Friday the House and Senate GOP leadership filed a conference report on the Tax Cuts and Jobs Act, reconciling the differences between the House-passed and Senate-passed versions of the bill. Both chambers are expected to vote on the bill early this week.
The new version of the Tax Cuts and Jobs Act would:
- Retain the Low-Income Housing Tax Credit (Housing Credit), with no modifications. The amendment that Sen. Pat Roberts (R-KS) added to the Senate bill was removed from the final bill. This amendment would have replaced the existing Housing Credit general public use requirement exception for artist housing with one for veterans; made properties in rural areas eligible to receive a basis boost; and reduced the maximum basis boost for all types of boost-eligible developments from 130 to 125 percent.
- Fully retain private activity bonds (PABs), including multifamily Housing Bonds, which provide critical financing to more than half of all Housing Credit developments and trigger the “4 percent” Housing Credit. The bill made no modifications to PABs that would have undercut Housing Bonds.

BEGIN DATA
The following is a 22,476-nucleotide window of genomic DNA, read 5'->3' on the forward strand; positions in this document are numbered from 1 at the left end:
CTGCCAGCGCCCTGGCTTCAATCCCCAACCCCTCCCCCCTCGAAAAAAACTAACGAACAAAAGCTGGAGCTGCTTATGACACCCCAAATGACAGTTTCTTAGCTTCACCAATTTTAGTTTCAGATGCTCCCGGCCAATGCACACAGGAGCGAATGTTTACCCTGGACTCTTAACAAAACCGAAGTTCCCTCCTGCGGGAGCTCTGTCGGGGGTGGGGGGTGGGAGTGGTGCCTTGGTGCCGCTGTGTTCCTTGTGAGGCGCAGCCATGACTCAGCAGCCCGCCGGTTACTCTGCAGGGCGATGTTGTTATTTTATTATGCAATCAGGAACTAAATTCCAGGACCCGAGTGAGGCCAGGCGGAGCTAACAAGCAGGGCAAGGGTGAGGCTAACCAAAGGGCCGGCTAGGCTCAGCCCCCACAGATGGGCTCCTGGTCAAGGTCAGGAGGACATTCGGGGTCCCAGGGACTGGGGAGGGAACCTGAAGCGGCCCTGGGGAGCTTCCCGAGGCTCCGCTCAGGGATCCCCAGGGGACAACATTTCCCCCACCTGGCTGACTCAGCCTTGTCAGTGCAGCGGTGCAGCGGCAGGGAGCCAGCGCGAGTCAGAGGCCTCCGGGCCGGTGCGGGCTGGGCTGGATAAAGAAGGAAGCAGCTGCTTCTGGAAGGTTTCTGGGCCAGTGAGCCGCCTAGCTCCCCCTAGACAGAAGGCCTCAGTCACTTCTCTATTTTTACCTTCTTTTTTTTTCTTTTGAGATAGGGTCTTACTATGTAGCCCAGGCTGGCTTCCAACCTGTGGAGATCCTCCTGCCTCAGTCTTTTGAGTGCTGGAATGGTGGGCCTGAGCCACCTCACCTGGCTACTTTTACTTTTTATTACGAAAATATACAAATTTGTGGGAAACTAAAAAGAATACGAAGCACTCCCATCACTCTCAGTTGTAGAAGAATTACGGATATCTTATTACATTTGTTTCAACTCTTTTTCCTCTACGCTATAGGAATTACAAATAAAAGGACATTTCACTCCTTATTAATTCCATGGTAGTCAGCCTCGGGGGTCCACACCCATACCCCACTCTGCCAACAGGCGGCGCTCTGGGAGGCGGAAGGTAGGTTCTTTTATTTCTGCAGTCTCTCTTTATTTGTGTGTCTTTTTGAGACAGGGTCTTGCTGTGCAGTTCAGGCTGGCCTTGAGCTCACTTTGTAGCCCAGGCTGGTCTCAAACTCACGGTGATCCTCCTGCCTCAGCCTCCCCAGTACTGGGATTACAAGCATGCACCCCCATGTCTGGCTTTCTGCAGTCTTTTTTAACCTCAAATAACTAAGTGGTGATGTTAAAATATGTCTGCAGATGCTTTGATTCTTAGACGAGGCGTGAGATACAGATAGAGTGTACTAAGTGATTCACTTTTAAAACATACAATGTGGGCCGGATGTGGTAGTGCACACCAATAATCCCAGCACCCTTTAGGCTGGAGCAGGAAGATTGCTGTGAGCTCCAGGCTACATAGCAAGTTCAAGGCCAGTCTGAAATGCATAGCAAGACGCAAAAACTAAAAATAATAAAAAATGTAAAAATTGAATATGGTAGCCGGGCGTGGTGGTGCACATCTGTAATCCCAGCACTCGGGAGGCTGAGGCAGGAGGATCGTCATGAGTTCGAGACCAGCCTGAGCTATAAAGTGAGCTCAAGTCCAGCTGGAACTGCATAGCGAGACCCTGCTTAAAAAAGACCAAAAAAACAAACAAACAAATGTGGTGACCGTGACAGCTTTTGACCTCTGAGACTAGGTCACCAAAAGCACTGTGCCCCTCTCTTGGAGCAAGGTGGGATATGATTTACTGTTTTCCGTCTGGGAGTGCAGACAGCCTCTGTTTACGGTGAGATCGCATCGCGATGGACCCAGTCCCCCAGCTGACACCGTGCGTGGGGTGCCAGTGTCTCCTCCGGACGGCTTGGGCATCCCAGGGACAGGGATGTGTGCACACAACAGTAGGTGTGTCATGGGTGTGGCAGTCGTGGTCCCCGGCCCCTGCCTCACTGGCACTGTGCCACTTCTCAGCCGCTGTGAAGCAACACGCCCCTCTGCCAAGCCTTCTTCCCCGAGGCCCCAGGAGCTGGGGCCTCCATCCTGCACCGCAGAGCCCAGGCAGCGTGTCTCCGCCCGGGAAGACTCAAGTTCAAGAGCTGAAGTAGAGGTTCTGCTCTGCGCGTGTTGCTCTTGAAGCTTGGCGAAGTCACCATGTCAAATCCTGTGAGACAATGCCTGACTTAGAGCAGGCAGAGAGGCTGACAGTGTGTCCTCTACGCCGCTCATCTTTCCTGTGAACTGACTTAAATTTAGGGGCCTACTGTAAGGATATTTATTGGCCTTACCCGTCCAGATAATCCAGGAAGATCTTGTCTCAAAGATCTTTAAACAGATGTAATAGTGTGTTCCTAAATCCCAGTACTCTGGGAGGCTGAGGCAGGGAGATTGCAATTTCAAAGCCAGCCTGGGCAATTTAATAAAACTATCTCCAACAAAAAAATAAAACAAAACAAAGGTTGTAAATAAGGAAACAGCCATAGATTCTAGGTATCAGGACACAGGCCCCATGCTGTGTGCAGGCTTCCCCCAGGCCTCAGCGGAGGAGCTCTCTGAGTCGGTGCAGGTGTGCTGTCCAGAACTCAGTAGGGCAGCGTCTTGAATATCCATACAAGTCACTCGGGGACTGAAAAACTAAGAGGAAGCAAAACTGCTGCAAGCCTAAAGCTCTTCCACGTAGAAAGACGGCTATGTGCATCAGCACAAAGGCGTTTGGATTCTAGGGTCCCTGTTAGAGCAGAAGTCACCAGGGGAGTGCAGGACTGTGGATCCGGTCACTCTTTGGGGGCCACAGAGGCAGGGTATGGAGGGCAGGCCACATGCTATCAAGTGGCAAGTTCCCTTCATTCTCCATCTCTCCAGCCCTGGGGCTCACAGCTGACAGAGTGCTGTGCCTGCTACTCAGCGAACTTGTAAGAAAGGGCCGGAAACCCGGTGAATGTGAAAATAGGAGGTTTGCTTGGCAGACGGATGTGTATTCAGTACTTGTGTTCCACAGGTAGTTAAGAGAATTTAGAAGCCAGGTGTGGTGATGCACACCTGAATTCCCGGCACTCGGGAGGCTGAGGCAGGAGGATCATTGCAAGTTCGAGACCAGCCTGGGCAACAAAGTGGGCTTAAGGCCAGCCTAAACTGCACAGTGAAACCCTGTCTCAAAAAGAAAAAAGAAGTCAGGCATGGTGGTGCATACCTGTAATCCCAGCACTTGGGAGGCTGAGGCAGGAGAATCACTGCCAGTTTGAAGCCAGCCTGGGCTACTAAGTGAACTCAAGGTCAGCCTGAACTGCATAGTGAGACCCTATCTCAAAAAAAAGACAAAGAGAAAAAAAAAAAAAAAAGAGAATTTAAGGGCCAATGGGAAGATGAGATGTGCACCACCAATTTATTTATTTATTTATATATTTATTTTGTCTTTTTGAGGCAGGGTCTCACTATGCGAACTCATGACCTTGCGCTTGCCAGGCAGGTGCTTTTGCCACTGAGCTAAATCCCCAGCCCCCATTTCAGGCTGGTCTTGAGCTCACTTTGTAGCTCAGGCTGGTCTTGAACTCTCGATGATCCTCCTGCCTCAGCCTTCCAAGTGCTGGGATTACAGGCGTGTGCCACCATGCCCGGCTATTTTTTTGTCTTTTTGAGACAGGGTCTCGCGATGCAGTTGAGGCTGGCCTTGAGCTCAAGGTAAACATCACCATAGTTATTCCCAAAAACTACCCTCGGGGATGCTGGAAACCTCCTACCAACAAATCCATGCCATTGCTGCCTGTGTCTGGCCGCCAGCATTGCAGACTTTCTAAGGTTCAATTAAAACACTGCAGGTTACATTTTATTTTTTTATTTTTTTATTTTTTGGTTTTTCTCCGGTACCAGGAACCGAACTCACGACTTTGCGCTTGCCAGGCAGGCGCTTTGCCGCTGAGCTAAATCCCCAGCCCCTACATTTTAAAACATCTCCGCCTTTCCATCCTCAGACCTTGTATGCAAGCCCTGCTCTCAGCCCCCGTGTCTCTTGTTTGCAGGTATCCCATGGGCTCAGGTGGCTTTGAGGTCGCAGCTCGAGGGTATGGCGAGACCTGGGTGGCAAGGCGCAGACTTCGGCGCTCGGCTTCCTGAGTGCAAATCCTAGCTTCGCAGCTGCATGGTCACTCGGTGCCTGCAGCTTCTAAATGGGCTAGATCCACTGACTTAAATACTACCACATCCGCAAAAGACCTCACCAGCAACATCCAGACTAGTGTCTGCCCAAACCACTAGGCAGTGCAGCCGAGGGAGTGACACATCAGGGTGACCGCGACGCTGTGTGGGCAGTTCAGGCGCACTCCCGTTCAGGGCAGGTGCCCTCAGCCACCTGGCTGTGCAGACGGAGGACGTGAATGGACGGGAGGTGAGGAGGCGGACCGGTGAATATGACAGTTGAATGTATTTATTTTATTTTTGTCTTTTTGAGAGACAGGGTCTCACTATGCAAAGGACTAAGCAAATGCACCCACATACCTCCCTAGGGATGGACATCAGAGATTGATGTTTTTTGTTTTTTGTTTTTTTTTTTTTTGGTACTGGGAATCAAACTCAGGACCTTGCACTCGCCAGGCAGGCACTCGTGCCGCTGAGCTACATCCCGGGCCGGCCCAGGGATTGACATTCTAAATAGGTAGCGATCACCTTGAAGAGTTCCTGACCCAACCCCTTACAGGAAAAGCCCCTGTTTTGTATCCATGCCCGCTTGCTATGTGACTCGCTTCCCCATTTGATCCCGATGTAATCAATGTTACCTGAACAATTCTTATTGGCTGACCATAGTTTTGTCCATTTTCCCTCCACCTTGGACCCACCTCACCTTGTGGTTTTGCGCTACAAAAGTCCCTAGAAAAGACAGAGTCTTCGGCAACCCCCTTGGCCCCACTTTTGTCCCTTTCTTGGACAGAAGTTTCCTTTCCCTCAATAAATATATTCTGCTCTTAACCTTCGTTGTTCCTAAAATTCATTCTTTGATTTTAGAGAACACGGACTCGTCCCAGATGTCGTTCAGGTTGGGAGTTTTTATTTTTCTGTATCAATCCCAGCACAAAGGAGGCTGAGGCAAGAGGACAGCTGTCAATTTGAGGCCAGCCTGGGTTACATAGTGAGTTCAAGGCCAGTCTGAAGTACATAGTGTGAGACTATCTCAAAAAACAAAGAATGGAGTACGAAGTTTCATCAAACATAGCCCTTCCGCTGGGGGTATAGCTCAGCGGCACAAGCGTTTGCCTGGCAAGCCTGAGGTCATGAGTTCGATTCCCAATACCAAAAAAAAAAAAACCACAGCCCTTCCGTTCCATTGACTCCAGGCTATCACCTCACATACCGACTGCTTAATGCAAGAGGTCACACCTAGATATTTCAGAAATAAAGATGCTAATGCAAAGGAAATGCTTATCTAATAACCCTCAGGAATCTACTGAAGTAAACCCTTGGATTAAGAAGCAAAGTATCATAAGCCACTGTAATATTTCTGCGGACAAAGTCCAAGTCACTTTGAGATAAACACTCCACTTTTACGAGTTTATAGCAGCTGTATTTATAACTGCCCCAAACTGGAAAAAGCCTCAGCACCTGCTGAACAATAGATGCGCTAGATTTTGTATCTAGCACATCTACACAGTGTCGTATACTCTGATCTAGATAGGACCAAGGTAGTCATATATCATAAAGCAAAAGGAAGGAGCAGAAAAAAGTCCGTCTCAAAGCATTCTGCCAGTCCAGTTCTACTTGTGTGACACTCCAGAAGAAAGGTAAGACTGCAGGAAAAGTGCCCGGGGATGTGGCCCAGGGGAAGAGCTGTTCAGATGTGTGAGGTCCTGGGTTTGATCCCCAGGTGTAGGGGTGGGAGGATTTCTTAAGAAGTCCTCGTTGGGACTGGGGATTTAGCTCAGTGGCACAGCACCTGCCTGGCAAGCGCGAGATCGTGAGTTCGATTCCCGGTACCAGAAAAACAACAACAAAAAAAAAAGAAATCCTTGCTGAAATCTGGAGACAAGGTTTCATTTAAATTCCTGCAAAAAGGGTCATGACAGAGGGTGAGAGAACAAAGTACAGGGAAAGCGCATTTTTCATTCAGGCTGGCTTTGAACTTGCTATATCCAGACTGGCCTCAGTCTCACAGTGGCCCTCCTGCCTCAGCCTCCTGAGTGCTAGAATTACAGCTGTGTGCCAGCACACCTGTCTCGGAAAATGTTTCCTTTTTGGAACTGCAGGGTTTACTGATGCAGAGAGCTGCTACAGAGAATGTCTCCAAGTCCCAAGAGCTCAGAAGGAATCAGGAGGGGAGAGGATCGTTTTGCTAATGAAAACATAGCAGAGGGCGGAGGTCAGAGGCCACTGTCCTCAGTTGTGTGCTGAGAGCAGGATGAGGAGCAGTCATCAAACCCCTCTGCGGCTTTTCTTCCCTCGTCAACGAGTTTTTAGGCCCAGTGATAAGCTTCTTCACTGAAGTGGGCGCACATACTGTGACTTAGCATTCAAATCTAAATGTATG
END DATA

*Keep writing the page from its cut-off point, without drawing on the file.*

- Lower the top corporate tax rate from 35 to 21 percent, effective January 1, 2018.
- Create a base erosion and anti-abuse tax (BEAT), which would affect investors’ ability to use the Housing Credit and other credits to offset certain taxes related to foreign earnings and earnings going to foreign parent companies. However, the conference report mitigates the impact of the BEAT on the Housing Credit by exempting 80 percent of the value of the Housing Credit from the BEAT.
Thanks to all members who successfully mobilized to urge Congress to reject the House proposal that would have eliminated all PABs, including multifamily Housing Bonds. This provision would have decimated affordable housing production by essentially eliminating the “4 percent” Housing Credit and causing us to lose out on building or preserving more than 800,000 affordable homes over the next decade. The fact that the Tax Cuts and Jobs Act retains both the Housing Credit and Housing Bonds is a testament to the success and critical nature of these programs, as well as our continued advocacy.